Tanzania Is Wary as Election Results Trickle In

October 26, 2015 12:10 PM -- Anonymous (not verified)

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<h4 class="headline">Tanzanian Voters Discuss Election</h4>
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<p class="summary">Some voters in Tanzania were concerned that their voices would not be heard and that the country’s election commission might be swayed by the governing party.</p>
<span class="credit video-credit" itemprop="copyrightHolder">By REUTERS on <span class="visually-hidden">Publish Date</span> October 26, 2015.</span> <span class="credit photo-credit" itemprop="copyrightHolder">Photo by Daniel Hayduk/Agence France-Presse — Getty Images.</span> Watch in Times Video »</div>



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<span class="caption-text">An election worker stacked ballot boxes at a polling place in Dar es Salaam, Tanzania, on Monday.</span> </div>
<p class="story-body-text story-content" data-para-count="206" data-total-count="206" itemprop="articleBody" id="story-continues-1">NAIROBI, Kenya — The police fired tear gas and opposition leaders said dozens of supporters were arrested Monday in Tanzania as votes were slowly tabulated from the presidential election over the weekend.</p>
<p class="story-body-text story-content" data-para-count="399" data-total-count="605" itemprop="articleBody">Many observers, foreign and domestic alike, said this election was going to be the tightest and most turbulent in Tanzania’s history. The nation holds a special place in Africa as one of the most peaceful on the continent. But this time, a well-financed opposition coalition is challenging the governing party’s decades-long lock on power, and some Tanzanians have been fearful about the result.</p>
<p class="story-body-text story-content" data-para-count="277" data-total-count="882" itemprop="articleBody">On Monday evening, the governing party’s candidate, John Magufuli, a chemist and minister of public works, was leading Edward Lowassa, the most popular opposition figure, by a ratio of nearly two to one, according to preliminary results from a small number of constituencies.</p>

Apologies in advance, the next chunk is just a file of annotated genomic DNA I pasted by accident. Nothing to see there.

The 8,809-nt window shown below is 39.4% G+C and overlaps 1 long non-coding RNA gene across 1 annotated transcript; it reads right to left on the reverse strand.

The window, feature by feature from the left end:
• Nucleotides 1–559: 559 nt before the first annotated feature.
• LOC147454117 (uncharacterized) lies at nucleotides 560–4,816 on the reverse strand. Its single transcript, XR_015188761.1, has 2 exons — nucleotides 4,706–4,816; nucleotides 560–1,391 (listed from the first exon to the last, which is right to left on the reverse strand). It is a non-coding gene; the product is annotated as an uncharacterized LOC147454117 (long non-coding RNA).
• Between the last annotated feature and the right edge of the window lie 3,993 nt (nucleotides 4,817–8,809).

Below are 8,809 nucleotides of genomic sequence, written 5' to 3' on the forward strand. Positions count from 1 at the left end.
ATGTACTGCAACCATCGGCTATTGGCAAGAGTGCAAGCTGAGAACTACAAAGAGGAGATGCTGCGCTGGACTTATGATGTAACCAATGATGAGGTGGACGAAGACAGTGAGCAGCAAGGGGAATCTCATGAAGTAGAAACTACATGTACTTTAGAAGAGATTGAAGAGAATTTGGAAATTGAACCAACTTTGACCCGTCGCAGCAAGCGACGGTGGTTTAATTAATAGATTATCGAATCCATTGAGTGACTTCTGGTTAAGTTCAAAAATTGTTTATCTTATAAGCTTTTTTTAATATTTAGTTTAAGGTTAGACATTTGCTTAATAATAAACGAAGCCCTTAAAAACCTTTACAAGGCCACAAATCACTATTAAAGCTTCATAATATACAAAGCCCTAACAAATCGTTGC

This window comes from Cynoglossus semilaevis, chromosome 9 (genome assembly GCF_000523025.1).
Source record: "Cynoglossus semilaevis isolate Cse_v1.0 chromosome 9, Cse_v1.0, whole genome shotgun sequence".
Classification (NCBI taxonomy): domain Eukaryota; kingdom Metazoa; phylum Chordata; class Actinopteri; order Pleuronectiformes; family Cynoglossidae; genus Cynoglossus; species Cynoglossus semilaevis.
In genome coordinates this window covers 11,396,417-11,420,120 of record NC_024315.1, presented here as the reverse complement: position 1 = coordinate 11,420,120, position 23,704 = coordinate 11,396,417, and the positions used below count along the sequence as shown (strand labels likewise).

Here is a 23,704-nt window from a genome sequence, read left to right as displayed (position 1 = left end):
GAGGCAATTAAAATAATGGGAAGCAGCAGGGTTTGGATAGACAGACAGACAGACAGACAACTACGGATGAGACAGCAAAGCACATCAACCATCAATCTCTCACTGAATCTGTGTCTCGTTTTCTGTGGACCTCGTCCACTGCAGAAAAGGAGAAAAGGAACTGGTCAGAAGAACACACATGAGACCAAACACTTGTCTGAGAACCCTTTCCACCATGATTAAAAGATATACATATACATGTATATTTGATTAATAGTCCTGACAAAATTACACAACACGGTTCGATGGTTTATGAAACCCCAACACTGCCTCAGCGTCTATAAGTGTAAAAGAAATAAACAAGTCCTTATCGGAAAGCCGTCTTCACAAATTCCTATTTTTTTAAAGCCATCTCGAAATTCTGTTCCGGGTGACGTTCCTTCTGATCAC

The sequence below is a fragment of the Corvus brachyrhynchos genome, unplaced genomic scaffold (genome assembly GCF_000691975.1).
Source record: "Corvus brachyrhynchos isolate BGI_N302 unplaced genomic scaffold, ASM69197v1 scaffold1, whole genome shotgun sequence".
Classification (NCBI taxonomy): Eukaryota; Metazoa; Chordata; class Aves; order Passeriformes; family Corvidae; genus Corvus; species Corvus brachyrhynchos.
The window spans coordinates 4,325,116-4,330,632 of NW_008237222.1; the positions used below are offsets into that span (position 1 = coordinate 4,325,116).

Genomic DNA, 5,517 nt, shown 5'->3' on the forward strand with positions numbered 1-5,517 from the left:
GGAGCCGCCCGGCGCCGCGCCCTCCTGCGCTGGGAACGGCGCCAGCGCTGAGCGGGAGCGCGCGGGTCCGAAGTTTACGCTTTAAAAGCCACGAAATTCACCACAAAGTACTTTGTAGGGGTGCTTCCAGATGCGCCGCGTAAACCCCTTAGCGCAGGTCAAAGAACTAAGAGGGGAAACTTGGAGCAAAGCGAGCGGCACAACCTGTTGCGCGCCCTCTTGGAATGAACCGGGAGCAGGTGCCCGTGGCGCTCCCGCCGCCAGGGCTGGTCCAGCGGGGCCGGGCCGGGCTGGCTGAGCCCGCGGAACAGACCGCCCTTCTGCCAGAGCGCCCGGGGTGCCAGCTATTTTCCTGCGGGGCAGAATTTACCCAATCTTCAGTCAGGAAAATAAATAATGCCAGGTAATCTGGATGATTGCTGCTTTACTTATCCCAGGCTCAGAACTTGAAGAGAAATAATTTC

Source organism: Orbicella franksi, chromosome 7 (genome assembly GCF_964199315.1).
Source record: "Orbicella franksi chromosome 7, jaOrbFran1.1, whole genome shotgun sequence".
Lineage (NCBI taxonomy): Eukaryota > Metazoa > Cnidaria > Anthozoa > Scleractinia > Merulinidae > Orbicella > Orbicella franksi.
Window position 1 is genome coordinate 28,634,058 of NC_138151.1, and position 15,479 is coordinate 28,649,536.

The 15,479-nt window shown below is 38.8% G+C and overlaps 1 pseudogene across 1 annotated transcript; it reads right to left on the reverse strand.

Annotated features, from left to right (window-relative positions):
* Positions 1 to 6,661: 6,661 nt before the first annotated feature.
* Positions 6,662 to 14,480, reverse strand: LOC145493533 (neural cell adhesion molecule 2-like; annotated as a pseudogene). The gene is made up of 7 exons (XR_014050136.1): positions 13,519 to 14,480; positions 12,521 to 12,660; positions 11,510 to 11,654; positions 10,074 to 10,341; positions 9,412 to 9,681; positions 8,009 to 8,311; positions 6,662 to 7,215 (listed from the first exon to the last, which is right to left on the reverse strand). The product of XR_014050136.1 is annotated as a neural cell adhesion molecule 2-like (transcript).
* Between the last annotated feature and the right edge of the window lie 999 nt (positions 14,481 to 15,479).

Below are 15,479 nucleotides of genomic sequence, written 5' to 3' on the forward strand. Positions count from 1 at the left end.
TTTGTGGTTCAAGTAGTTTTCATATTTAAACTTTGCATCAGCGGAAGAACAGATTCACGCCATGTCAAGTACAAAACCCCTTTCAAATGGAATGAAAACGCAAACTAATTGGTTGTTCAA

<p class="story-body-text story-content" data-para-count="386" data-total-count="1268" itemprop="articleBody" id="story-continues-2">Mr. Lowassa, the opposition candidate, accused the election commission of selectively releasing results to “psychologically weaken” opposition supporters. He said that dozens of young volunteers had been arrested at tallying centers on Sunday night and Monday morning for simply doing their jobs: conducting their own tabulation of early figures. The police denied arresting anyone.</p>
<p class="story-body-text story-content" data-para-count="257" data-total-count="1525" itemprop="articleBody">Tanzanian law says that only the national election commission can release presidential results. Police officers used tear gas on the island of Zanzibar to scatter demonstrators there who were celebrating what they said was an opposition win in a local race.</p>
<p class="story-body-text story-content" data-para-count="197" data-total-count="1722" itemprop="articleBody" id="story-continues-3">The salient issues in Tanzania’s election have been the same ones facing many sub-Saharan nations: better roads, better access to school, clean water for rural areas and worries about corruption.</p>
<p class="story-body-text story-content" data-para-count="264" data-total-count="1986" itemprop="articleBody" id="story-continues-4">One of the twists of this race is that while officials in Mr. Magufuli’s party are widely believed to have pilfered millions of dollars from the public during the several decades they have reigned virtually unchallenged, Mr. Magufuli himself is considered clean.</p>
<p class="story-body-text story-content" data-para-count="178" data-total-count="2164" itemprop="articleBody">Mr. Lowassa, on the other hand, is widely believed to have benefited from corrupt deals when he was prime minister a few years ago. Only recently did he defect to the opposition.</p>
<p class="story-body-text story-content" data-para-count="222" data-total-count="2386" itemprop="articleBody">With long lines of voters beginning at sunrise, the voting on Sunday proceeded smoothly — in most places. In western Tanzania, people burned ballot papers after they suspected election officials of stuffing ballot boxes.</p>
<p class="story-body-text story-content" data-para-count="48" data-total-count="2434" itemprop="articleBody">The final result is not expected until Thursday.</p>

<p class="interactive-summary">Argentina, Poland, Tanzania, Guatemala, Haiti and Ivory Coast held elections on Sunday. Here is a rundown of major issues and candidates in each country, with links to New York Times coverage.</p>

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Read the full article: The New York Times